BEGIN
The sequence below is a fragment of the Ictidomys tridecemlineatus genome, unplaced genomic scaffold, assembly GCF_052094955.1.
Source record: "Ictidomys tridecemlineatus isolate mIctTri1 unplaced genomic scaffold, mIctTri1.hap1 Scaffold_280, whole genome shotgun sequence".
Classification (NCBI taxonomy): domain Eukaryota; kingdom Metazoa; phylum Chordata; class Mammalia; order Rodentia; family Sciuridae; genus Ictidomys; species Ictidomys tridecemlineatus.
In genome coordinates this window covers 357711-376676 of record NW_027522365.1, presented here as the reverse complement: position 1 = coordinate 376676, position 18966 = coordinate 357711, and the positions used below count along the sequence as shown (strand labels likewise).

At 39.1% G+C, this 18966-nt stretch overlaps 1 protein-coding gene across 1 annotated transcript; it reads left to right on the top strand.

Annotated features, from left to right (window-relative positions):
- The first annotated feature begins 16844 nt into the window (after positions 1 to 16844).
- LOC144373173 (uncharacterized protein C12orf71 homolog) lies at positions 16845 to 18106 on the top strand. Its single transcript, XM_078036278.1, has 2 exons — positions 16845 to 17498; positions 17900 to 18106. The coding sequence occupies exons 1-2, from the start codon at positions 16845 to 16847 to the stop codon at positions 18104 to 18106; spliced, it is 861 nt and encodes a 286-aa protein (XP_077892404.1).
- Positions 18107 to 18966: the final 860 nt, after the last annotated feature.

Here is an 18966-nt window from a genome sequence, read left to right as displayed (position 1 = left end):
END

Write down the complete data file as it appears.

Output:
The sequence below is a fragment of the Ictidomys tridecemlineatus genome, unplaced genomic scaffold, assembly GCF_052094955.1.
Source record: "Ictidomys tridecemlineatus isolate mIctTri1 unplaced genomic scaffold, mIctTri1.hap1 Scaffold_280, whole genome shotgun sequence".
Classification (NCBI taxonomy): domain Eukaryota; kingdom Metazoa; phylum Chordata; class Mammalia; order Rodentia; family Sciuridae; genus Ictidomys; species Ictidomys tridecemlineatus.
In genome coordinates this window covers 357711-376676 of record NW_027522365.1, presented here as the reverse complement: position 1 = coordinate 376676, position 18966 = coordinate 357711, and the positions used below count along the sequence as shown (strand labels likewise).

At 39.1% G+C, this 18966-nt stretch overlaps 1 protein-coding gene across 1 annotated transcript; it reads left to right on the top strand.

Annotated features, from left to right (window-relative positions):
- The first annotated feature begins 16844 nt into the window (after positions 1 to 16844).
- LOC144373173 (uncharacterized protein C12orf71 homolog) lies at positions 16845 to 18106 on the top strand. Its single transcript, XM_078036278.1, has 2 exons — positions 16845 to 17498; positions 17900 to 18106. The coding sequence occupies exons 1-2, from the start codon at positions 16845 to 16847 to the stop codon at positions 18104 to 18106; spliced, it is 861 nt and encodes a 286-aa protein (XP_077892404.1).
- Positions 18107 to 18966: the final 860 nt, after the last annotated feature.

Here is an 18966-nt window from a genome sequence, read left to right as displayed (position 1 = left end):